Class of Nonviolence
Lesson 7, Reading 4
By Joan Baez
Fred: OK. So you’re a pacifist. What would you do if someone were, say, attacking your grandmother?
Joan: Attacking my poor old grandmother?
Fred: Yeah, you’re in a room with your grandmother and there’s a guy about to attack her and you’re standing there. What would you do?
Joan: I’d yell, “Three cheers for Grandma!” and leave the room.”
Fred: No, seriously. Say he had a gun and he was about to shoot her. Would you shoot him first?
Joan: Do I have a gun?
Joan: No. I’m a pacifist, I don’t have a gun.
Fred: Well, I say you do.
Joan: All right. Am I a good shot?
Joan: I’d shoot the gun out of his hand.
Fred: No, then you’re not a good shot.
Joan: I’d be afraid to shoot. Might kill Grandma.
Fred: Come on, OK, look. We’ll take another example. Say, you’re driving a truck. You’re on a narrow road with a sheer cliff on your side. There’s a little girl sitting in the middle of the road. You’re going too fast to stop. What would you do?
Joan: I don’t know. What would you do?
Fred: I’m asking you. You’re the pacifist.
Joan: Yes, I know. All right, am I in control of the truck?
Joan: How about if I honk my horn so she can get out of the way?
Fred: She’s too young to walk. And the horn doesn’t work.
Joan: I swerve around to the left of her since she’s not going anywhere.
Fred: No, there’s been a landslide.
Joan: Oh. Well then, I would try to drive the truck over the cliff and save the little girl.
Fred: Well, say there’s someone else in the truck with you. Then what?
Joan: What’s my decision have to do with my being a pacifist?
Fred: There’s two of you in the truck and only one little girl.
Joan: Someone once said if you have a choice between a real evil and a hypothetical evil, always take the real one.
Joan:: I said, why are you so anxious to kill off all the pacifists?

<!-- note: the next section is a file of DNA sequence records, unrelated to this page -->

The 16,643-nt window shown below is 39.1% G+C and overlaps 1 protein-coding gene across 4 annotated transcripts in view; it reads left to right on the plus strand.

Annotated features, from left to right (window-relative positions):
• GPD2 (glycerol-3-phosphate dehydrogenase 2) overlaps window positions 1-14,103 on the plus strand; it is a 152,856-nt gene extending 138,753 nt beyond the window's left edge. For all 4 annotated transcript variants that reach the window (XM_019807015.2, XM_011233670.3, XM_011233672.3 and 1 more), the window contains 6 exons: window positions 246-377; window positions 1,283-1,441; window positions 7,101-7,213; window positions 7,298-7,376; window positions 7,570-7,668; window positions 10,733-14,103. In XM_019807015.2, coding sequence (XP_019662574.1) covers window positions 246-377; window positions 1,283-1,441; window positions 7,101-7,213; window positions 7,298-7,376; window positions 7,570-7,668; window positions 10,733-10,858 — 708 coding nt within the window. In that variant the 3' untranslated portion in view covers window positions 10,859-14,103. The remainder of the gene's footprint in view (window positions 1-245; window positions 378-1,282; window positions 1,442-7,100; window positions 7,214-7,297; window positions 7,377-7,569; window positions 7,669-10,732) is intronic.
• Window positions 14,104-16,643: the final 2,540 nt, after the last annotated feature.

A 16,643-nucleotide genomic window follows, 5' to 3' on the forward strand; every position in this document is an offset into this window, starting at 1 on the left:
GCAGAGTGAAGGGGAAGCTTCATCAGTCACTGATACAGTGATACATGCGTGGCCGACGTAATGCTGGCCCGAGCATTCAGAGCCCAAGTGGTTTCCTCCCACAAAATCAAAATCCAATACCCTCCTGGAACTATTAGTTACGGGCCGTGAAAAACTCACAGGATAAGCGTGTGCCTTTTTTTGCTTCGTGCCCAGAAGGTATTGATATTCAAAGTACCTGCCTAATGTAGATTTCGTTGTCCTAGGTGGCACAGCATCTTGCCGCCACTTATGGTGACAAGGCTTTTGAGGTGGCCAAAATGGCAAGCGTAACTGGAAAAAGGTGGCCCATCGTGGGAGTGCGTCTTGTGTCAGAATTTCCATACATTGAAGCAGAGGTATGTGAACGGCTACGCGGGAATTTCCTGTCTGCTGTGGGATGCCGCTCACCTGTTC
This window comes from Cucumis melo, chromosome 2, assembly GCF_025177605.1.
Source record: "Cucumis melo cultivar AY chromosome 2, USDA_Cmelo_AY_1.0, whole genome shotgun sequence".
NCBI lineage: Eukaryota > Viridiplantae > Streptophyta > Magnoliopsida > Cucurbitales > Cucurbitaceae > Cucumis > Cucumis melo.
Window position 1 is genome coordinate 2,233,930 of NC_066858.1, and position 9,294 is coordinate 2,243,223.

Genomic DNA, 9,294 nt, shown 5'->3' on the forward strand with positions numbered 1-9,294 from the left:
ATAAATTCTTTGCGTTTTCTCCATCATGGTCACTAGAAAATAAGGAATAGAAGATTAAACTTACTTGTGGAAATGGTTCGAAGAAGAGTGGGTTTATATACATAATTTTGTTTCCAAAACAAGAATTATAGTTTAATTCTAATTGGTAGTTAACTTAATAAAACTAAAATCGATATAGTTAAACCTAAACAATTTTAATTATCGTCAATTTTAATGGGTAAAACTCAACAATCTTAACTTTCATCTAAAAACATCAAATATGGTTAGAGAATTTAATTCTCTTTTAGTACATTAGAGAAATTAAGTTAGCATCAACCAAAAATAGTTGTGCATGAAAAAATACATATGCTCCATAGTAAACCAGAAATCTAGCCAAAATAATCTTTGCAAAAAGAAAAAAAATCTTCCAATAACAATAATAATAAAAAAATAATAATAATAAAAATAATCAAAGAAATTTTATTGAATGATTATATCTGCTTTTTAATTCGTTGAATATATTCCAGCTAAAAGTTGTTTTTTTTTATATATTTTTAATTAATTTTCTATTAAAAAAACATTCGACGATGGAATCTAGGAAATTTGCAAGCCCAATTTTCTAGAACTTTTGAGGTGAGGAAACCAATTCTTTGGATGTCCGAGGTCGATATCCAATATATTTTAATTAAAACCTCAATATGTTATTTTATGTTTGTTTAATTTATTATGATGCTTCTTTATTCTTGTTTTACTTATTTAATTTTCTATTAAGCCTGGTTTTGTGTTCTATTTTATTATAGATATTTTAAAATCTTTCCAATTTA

Fred: I’m not. I just want to know what you’d do if…
Joan: If I was in a truck with a friend driving very fast on a one-lane road approaching a dangerous impasse where a ten-month old girl is sitting in the middle of the road with a landslide on one side of her and a sheer drop-off on the other.
Fred: That’s right.
Joan: I would probably slam on the brakes, thus sending my friend through the windscreen, skid into the landslide, run over the little girl, sail off the cliff and plunge to my own death. No doubt Grandma’s house would be at the bottom of the ravine and the truck would crash through her roof and blow up in her living room where she was finally being attacked for the first, and last, time.
Fred: You haven’t answered my question. You’re just trying to get out of it…
Joan: – I’m really trying to say a couple of things. One is that no one knows what they’ll do in a moment of crisis and hypothetical questions get hypothetical answers. I’m also hinting that you’ve made it impossible for me to come out of the situation without having killed one or more people. Then you say, ‘Pacifism is a nice idea, but it won’t work’. But that’s not what bothers me.
Fred: What bothers you?
Joan: Well, you might not like it because it’s not hypothetical.
It’s real. And it makes the assault on Grandma look like a garden party. Fred: What’s that?
Joan: I’m thinking about how we put people through a training process so they’ll find out the really good, efficient ways of killing. Nothing incidental like trucks and landslides. Just the opposite, really. You know, how to growl and yell, kill and crawl and jump out of airplanes. Real organized stuff. Hell, you have to be able to run a bayonet through Grandma’s middle.
Fred: That’s something entirely different.
Joan: Sure. And don’t you see it’s much harder to look at, because its real, and it’s going on right now? Look. A general sticks a pin into a map. A week later a bunch of young boys are sweating it out in a jungle somewhere, shooting each other’s arms and legs off, crying, praying and losing control of their bowels. Doesn’t it seem stupid to you?
Fred: Well, you’re talking about war.
Joan: Yes, I know. Doesn’t it seem stupid to you?
Fred: What do you do instead, then? Turn the other cheek, I suppose.
Joan: No. Love thine enemy but confront his evil. Love thine enemy. Thou shalt not kill.
Fred: Yeah, and look what happened to him.
Joan: He grew up.
Fred: They hung him on a damn cross is what happened to him. I don’t want to get hung on a damn cross.
Joan: You won’t.
Joan: I said you don’t get to choose how you’re going to die. Or when. You can only decide how you are going to live. Now.
Fred: Well, I’m not going to go letting everybody step all over me, that’s for sure.
Joan: Jesus said, “Resist not evil.” The pacifist says just the opposite. He says to resist evil with all your heart and with all your mind and body until it has been overcome.